Willem Jansz, a Dutch sea captain, was the first European to catch sight of Australia. But like another man far more famous for being the first Caucasian to glimpse a continent—Christopher Columbus (1451-1506)—Jansz had no idea what he had found.
Virtually nothing is known about Jansz's life either before or after the point when he played his role in history. His voyage took place in 1605, four years after Holland founded the East India Company for the purpose of exploring and colonizing the East Indies, or modern-day Indonesia and surrounding islands. Jansz's boat, a relatively small craft called the Duifken, had earlier distinguished itself in a sea battle with the Portuguese over control of Java, and on November 28 it sailed from the port of Bantam with orders to explore the southern coast of New Guinea.
Jansz and his crew crossed the Banda Sea to reach southwestern New Guinea at Dolak Island. They then entered what is now known as the Torres Strait before running into shallows leading to the Great Barrier Reef. Fearing that they might run aground, Jansz turned the prow southward, where they again sighted land. Though they thought this was simply another part of New Guinea, in fact what they were seeing was the west coast of the Cape York Peninsula in northeastern Australia—an entirely new continent.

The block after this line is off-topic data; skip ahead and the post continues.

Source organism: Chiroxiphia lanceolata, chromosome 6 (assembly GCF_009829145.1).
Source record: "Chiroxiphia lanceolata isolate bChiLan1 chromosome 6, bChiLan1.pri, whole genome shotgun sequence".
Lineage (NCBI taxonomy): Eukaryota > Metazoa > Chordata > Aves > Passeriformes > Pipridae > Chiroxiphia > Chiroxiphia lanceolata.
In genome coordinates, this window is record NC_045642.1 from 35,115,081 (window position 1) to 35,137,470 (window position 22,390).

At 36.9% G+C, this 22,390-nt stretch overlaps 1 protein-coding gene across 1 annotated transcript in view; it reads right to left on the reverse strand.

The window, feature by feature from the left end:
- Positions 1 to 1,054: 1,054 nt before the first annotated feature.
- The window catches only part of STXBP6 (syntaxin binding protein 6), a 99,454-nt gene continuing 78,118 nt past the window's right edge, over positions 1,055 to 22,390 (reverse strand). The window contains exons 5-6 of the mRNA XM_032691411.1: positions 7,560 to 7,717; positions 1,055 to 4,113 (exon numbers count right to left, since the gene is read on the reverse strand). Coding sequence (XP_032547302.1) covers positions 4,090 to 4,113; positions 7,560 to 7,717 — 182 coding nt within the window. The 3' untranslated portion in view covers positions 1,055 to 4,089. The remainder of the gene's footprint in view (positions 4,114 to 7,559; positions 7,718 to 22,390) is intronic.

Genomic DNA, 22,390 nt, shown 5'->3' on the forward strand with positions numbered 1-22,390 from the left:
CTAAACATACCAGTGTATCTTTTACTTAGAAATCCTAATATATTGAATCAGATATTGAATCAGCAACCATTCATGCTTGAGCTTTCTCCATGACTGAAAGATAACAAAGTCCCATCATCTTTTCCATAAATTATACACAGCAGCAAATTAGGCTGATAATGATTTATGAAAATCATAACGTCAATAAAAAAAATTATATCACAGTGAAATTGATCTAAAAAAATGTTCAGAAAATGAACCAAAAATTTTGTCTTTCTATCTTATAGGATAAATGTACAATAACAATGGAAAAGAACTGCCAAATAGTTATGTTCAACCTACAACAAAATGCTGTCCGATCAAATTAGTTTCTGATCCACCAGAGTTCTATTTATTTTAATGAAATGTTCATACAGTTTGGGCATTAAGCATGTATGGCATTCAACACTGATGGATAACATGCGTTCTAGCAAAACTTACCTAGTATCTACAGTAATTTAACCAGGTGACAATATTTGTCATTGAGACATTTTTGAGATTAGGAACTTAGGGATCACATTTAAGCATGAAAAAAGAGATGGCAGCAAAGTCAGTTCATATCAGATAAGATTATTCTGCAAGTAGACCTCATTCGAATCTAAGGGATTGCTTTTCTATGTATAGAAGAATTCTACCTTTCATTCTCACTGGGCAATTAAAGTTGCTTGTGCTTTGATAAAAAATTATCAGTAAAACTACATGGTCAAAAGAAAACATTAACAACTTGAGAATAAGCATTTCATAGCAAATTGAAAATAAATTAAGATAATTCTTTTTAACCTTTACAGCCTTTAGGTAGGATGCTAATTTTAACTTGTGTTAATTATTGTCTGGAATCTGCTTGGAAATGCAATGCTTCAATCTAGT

The crew of the Duifken were also the first Europeans to glimpse Australian aborigines—and nine of them were the first to be killed by these natives. Between the hostility of the aborigines and the dryness of the region he saw, Jansz concluded that the land offered no promise for future exploration or trade, and he explained as much to his superiors when he returned to Java. In the years that followed, the Dutch made tentative efforts to explore the continent, which they claimed for their own under the name New Holland. They established so little presence in Australia, however, that it was easy for the British to take control in the eighteenth century.